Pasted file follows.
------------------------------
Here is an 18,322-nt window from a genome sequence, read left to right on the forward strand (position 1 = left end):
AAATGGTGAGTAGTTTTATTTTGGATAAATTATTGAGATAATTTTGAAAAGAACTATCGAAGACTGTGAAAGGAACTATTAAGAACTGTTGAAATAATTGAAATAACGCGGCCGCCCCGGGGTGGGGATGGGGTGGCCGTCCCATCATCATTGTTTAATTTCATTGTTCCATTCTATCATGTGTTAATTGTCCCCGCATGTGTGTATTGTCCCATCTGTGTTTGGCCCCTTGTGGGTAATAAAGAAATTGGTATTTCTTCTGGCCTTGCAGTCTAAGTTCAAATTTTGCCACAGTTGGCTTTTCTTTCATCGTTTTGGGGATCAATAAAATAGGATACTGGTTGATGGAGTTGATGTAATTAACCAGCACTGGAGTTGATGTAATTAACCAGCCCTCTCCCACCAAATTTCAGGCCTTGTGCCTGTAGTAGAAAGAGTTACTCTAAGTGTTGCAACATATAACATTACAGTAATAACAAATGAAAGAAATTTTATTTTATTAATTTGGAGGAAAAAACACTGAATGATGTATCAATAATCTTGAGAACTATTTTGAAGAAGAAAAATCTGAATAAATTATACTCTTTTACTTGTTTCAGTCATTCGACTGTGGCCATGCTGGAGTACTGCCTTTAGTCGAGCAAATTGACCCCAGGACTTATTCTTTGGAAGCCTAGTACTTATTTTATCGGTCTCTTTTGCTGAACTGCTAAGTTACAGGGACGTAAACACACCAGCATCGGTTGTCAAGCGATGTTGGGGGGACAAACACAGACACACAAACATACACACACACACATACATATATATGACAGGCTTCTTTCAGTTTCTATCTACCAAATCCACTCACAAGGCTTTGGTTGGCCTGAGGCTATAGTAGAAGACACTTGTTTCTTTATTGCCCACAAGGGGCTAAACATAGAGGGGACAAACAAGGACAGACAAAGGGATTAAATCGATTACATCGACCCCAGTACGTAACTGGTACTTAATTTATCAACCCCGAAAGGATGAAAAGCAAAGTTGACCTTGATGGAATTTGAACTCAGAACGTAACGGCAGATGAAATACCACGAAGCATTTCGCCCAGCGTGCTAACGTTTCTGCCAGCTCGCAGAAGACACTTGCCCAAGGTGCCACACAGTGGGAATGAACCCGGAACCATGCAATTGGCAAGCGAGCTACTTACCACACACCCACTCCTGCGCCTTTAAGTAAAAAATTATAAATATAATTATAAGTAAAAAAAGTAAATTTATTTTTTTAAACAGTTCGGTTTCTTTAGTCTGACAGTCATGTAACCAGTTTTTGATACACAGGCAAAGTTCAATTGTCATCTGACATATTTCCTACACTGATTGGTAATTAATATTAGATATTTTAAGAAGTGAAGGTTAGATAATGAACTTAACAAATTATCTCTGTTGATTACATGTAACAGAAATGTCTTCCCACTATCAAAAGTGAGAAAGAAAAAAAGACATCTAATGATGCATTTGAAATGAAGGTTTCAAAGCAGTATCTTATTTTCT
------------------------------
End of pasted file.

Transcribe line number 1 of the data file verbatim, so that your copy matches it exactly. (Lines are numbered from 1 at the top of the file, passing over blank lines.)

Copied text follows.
Here is an 18,322-nt window from a genome sequence, read left to right on the forward strand (position 1 = left end):